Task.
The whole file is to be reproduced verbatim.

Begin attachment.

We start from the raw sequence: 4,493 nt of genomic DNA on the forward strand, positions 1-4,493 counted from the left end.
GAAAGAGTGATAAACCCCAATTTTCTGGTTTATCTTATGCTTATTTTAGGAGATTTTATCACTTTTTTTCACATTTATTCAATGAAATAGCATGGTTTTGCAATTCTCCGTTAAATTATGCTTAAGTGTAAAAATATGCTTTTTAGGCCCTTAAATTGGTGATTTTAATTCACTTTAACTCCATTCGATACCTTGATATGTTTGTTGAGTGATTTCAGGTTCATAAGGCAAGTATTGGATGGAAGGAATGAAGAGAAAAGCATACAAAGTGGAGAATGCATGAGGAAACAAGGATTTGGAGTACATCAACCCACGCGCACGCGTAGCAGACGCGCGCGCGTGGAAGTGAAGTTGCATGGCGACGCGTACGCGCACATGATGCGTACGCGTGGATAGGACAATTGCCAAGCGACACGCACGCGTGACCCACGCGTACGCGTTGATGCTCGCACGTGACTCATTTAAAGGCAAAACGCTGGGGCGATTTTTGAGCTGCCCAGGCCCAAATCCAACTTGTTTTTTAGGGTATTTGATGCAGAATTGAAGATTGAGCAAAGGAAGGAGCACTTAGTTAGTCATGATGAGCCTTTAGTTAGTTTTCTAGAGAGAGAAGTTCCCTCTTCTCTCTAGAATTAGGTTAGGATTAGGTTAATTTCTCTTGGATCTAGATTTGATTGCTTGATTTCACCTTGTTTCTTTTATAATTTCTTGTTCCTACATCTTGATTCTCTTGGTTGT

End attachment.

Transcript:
We start from the raw sequence: 4,493 nt of genomic DNA on the forward strand, positions 1-4,493 counted from the left end.
GAAAGAGTGATAAACCCCAATTTTCTGGTTTATCTTATGCTTATTTTAGGAGATTTTATCACTTTTTTTCACATTTATTCAATGAAATAGCATGGTTTTGCAATTCTCCGTTAAATTATGCTTAAGTGTAAAAATATGCTTTTTAGGCCCTTAAATTGGTGATTTTAATTCACTTTAACTCCATTCGATACCTTGATATGTTTGTTGAGTGATTTCAGGTTCATAAGGCAAGTATTGGATGGAAGGAATGAAGAGAAAAGCATACAAAGTGGAGAATGCATGAGGAAACAAGGATTTGGAGTACATCAACCCACGCGCACGCGTAGCAGACGCGCGCGCGTGGAAGTGAAGTTGCATGGCGACGCGTACGCGCACATGATGCGTACGCGTGGATAGGACAATTGCCAAGCGACACGCACGCGTGACCCACGCGTACGCGTTGATGCTCGCACGTGACTCATTTAAAGGCAAAACGCTGGGGCGATTTTTGAGCTGCCCAGGCCCAAATCCAACTTGTTTTTTAGGGTATTTGATGCAGAATTGAAGATTGAGCAAAGGAAGGAGCACTTAGTTAGTCATGATGAGCCTTTAGTTAGTTTTCTAGAGAGAGAAGTTCCCTCTTCTCTCTAGAATTAGGTTAGGATTAGGTTAATTTCTCTTGGATCTAGATTTGATTGCTTGATTTCACCTTGTTTCTTTTATAATTTCTTGTTCCTACATCTTGATTCTCTTGGTTGT